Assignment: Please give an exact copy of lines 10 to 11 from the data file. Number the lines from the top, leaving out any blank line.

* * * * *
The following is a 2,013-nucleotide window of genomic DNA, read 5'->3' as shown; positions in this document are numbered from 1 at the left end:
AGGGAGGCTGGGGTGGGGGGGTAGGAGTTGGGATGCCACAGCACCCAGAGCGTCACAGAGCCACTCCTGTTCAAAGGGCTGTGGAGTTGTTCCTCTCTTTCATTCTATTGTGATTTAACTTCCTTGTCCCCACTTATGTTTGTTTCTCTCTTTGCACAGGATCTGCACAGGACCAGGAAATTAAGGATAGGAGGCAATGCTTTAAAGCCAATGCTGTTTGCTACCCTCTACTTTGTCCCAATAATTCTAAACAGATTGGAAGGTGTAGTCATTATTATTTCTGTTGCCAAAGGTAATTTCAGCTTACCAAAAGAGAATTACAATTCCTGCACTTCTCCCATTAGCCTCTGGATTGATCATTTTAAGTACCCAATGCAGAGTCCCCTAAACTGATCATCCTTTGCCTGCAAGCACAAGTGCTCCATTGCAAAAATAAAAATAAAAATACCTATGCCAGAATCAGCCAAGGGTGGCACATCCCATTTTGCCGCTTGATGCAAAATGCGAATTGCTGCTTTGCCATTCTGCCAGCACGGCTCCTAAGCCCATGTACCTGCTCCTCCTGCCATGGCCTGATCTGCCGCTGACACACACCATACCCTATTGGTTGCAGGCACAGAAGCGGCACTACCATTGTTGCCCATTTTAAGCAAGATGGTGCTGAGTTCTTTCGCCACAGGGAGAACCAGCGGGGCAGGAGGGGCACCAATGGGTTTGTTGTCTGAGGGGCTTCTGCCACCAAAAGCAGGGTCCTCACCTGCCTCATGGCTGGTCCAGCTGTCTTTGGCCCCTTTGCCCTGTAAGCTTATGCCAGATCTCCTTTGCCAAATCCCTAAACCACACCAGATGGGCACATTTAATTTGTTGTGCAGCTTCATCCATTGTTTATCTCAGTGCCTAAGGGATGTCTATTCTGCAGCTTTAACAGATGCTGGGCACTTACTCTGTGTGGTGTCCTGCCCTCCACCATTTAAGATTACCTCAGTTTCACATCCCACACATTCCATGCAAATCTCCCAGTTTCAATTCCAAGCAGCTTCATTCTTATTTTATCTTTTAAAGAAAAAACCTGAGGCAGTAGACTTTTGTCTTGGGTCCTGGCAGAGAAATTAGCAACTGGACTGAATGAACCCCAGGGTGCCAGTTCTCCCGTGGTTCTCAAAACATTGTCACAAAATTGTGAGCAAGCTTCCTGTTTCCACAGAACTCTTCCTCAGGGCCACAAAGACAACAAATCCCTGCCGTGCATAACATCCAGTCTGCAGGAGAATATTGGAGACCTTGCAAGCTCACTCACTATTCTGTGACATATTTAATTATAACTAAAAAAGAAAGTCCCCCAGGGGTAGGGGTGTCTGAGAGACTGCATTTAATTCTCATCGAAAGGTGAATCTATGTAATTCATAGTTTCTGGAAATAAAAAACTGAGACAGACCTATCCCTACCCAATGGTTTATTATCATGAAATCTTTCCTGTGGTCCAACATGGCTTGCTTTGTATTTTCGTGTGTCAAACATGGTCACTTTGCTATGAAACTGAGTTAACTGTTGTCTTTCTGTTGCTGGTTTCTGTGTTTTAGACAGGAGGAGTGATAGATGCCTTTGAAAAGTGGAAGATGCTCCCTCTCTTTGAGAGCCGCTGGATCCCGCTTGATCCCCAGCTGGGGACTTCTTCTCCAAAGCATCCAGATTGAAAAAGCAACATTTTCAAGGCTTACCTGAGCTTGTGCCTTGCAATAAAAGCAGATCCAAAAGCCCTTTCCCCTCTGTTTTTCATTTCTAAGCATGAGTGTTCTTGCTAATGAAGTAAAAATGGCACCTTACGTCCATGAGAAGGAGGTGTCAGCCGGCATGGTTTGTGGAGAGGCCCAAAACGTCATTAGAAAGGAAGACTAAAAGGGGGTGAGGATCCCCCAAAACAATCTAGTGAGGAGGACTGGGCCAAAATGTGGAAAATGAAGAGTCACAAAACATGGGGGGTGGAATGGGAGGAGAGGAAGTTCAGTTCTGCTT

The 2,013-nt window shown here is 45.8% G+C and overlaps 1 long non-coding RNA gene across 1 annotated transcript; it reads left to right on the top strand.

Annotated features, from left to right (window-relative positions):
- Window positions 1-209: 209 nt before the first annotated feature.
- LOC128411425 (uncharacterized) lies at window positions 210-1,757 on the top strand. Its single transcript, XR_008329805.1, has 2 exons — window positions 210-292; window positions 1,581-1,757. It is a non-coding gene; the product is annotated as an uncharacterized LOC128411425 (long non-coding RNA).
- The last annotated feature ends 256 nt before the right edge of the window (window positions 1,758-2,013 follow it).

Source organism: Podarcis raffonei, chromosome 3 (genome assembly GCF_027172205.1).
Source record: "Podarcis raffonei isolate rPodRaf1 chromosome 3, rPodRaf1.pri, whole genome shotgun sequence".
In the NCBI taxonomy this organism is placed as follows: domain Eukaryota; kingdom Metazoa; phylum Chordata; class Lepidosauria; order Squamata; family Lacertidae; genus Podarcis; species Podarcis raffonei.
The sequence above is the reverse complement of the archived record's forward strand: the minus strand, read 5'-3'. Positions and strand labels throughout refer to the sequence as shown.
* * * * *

In the NCBI taxonomy this organism is placed as follows: domain Eukaryota; kingdom Metazoa; phylum Chordata; class Lepidosauria; order Squamata; family Lacertidae; genus Podarcis; species Podarcis raffonei.
The sequence above is the reverse complement of the archived record's forward strand: the minus strand, read 5'-3'. Positions and strand labels throughout refer to the sequence as shown.